What's in a story?
Written by listed counsellor/psychotherapist: Fe Robinson UKCP, MBACP, Dip Clinical Supervision
5th March, 20160 Comments
When clients come in for their first therapy session, one of the most important aspects of it is to give them space to tell the story of what brings them, uninterrupted.
Not only does this space let clients know that they will be heard and respected, it also offers us both a wealth of information about how the client perceives themselves just now.
You might think that your life story is one consistent narrative that doesn't change, that more is just added day by day as life goes on. Surprisingly, this is not the case.
The story you tell and the way you tell your story is affected by many things, for example your mood, what you are thinking about. who you are telling, and what has been happening recently.
Our stories about ourselves are generally flexible. For example, we look at memories in a new light depending on what has happened more recently, and we reinterpret our lives as our circumstances move on and our perspective changes. Our life stories may be liberating and energising, or they may be sapping and constraining. Most often, they will be a mix of helpful and not helpful.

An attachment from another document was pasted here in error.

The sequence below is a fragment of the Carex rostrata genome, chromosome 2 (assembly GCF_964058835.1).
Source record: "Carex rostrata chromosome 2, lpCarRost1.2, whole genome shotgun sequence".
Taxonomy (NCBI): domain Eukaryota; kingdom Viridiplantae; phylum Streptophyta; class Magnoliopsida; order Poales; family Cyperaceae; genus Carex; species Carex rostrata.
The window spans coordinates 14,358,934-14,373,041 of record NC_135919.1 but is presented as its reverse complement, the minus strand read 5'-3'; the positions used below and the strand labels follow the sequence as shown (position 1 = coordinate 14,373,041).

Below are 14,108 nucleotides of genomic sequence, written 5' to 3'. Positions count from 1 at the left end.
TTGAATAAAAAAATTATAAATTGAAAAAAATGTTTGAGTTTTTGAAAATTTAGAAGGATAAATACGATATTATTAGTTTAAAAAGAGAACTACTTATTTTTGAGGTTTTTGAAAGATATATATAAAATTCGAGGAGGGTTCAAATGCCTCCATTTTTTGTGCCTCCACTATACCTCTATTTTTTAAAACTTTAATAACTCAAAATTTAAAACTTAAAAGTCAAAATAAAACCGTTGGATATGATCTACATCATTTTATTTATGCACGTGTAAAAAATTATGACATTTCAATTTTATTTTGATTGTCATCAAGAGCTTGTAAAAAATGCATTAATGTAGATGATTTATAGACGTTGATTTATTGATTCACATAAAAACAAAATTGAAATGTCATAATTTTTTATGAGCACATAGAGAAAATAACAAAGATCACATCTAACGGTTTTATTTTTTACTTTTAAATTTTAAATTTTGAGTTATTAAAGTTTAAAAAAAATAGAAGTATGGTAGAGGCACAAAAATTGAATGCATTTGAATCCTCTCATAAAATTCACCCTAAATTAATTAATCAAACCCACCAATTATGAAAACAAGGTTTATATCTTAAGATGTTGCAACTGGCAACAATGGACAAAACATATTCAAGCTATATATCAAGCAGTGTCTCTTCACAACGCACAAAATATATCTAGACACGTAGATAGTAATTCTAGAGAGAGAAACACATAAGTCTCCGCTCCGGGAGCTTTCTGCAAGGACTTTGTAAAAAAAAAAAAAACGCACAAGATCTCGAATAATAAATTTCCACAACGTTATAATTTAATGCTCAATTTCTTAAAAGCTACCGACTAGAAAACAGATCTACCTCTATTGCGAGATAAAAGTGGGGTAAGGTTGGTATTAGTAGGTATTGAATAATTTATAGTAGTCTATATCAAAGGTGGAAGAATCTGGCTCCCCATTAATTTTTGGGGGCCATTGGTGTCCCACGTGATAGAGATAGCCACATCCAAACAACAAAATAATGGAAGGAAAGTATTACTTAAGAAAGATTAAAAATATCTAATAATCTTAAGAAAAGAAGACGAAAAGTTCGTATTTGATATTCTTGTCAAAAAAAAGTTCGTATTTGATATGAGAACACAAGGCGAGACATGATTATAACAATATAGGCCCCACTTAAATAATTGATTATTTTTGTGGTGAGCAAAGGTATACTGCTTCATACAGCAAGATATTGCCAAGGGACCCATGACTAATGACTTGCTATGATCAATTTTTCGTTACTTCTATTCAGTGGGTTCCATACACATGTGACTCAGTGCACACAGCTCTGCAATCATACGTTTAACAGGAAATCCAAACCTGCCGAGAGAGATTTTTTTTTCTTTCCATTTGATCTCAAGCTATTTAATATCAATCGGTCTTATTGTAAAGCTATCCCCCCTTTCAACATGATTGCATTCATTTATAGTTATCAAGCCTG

Listening to the way you talk about yourself and what is happening for you can be very beneficial. Does your language tell you you feel you are fighting a battle? Or being a victim? Do you perhaps talk as if life is passing you by?
When you hear yourself telling the same unhelpful story repeatedly, this might be an indication that there is something trying to call your attention. Finding the right space to explore it, with a counsellor or other trusted listener may well be just what you need to shift what's stuck and help you create a more compelling tale.
About the author
Fe Robinson is a psychotherapist and clinical supervisor offering sessions in Chester-Le-Street on Wednesdays. Her mission is to enable clients to find peace and contentment, whatever their life circumstances. Fe is UKCP Accredited, a member of BACP, and holds a diploma in supervision. Fe works both in the NHS and in private practice.
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